According to another embodiment of the present invention, the relative spatial location of each image in the object image 67 an object image is provided by creating a data structure containing the camera orientation information recorded for each discrete image 65. To select a particular image in the object image 67, the user orients the VR camera in the direction that was used to capture the image. The VR camera's processor detects the orientation via the orientation sensor, and then searches the data structure to identify the discrete image 65 having a recorded orientation most nearly matching the input orientation. The identified image 65 is then displayed on the VR camera's display.
FIG. 5 depicts a VR camera 12 that is equipped with a number of control buttons that are included in user input panels 23 a and 23 b. The buttons provided in user-input panel 23 a vary depending on whether VR camera 12 is a video camera or a still-image camera. For example, in a still-image camera, panel 23 a may include shutter speed and aperture control buttons, among others, to manage the quality of the photographed image. In a video camera, user input panel 23 a may include, for example, zoom and focus control. User input panel 23 a may also include mode control buttons to allow a user to select certain modes and options associated with creating and rendering virtual reality images. In one embodiment, for example, mode control buttons may be used to select a panoramic image capture mode, planar composite image capture mode or object image capture mode. Generally, any feature of the VR camera that can be selected, enabled or disabled may be controlled using the mode control buttons.
According to one embodiment of the present invention, view control buttons Right/Left, Up/Down and Zoom are provided in user input panel 23 b to allow the user to select which portion of a panoramic image, planar composite image, object image or other multiple-view image is presented on display 27. When the user presses the Right button, for example, view control logic in the camera detects the input and causes the displayed view of a composite image or object image to pan right. When the user presses the Zoom+button, the view control logic causes the displayed image to be magnified. The view control logic may be implemented by a programmed processor (e.g., element 19 of FIG. 1), or by dedicated hardware. In one embodiment of the present invention, the view control logic will respond either to user input via panel 23 b or to changes in camera orientation. Alternatively, the camera may be configured such that in one mode, view control is achieved by changing the VR camera orientation, and in another mode, view control is achieved via the user input panel 23 b. In both cases, the user is provided with alternate ways to select a view of a multiple-view image.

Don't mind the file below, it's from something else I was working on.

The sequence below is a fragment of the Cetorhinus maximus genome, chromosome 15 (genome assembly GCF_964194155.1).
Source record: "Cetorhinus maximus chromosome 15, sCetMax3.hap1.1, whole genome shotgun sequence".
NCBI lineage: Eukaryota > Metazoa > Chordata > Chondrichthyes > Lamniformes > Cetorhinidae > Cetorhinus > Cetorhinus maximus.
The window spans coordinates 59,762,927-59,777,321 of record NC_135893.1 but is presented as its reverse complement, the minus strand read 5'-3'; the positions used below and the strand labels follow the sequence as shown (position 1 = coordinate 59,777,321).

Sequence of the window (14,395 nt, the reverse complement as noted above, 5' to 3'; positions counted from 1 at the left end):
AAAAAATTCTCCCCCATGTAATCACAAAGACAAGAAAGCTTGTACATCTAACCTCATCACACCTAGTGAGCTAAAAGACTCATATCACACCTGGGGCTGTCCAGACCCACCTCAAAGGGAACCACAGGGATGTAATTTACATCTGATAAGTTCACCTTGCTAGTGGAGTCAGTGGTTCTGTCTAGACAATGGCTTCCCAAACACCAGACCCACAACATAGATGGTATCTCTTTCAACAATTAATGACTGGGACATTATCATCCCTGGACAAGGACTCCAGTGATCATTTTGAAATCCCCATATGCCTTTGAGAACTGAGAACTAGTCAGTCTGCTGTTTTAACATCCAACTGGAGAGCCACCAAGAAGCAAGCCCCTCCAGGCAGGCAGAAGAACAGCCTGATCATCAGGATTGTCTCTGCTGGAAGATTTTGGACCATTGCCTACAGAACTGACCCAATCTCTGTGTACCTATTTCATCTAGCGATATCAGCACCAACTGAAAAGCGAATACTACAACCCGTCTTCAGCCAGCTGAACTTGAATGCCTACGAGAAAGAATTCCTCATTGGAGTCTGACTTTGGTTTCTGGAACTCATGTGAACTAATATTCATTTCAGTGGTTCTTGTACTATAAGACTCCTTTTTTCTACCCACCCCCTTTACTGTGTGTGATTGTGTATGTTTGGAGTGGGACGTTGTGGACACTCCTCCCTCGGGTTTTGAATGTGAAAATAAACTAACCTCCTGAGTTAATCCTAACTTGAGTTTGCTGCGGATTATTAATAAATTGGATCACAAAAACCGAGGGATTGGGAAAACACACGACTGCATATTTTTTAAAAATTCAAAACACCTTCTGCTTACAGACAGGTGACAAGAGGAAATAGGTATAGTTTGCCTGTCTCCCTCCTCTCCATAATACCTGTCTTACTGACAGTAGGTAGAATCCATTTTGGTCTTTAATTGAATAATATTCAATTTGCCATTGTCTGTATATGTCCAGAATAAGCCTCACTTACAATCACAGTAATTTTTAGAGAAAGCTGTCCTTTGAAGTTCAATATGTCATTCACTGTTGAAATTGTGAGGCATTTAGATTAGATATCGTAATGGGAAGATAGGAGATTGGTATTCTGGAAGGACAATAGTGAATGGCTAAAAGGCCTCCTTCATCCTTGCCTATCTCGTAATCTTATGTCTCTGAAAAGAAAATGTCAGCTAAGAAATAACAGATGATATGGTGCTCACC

FIG. 6 illustrates yet another application of the VR camera 12 of the present invention. In this application, a video signal captured via the IAU (element 17 of FIG. 1) a is superimposed on a previously recorded scene using a chroma-key color replacement technique. For example, an individual 83 standing in front of a blue background 82 may be recorded using the VR camera 12 to generate a live video signal. Program code in the VR camera 12 may then be executed to implement an overlay function that replaces pixels in a displayed scene with non-blue pixels from the live video. The effect is to place the subject 83 of the live video in the previously generated scene. According to one embodiment of the present invention, the user may pan about a panoramic image on display 27 to locate a portion of the image into which the live video is to be inserted, then snap the overlaid subject of the video image into the scene. In effect, the later received image is made part of the earlier recorded panoramic image (or other multiple-view image) and the combined images can be permanently stored as a single recorded video or still image.
FIG. 7 is a block diagram of a VR camera 112 that is used to receive and process stereo images. As shown, the optic 115 includes both left and right channels (108, 107) for receiving respective left and right images. Typically the left and right images are of the same subject but from spatially differentiated viewpoints. This way a 3D view of the subject is captured. According to one embodiment of the present invention, the left and right images 108 and 107 are projected onto opposing halves of an image sensor in the IAU 117 where they are sampled by the processor 19 and stored in memory 25. Alternatively, multiple image sensors and associated sampling circuitry may be provided in the IAU 117. In either case, the left and right images are associated with orientation/position information obtained from the O/P sensor 21 in the manner described above, and stored in the memory 25. After two or more discrete images have been obtained, the processor may execute program code in the non-volatile code storage 24 to combine the left images into a left composite image and the right images into a right composite image. In an object image application, the processor combines the right and left images into respective right and left object images.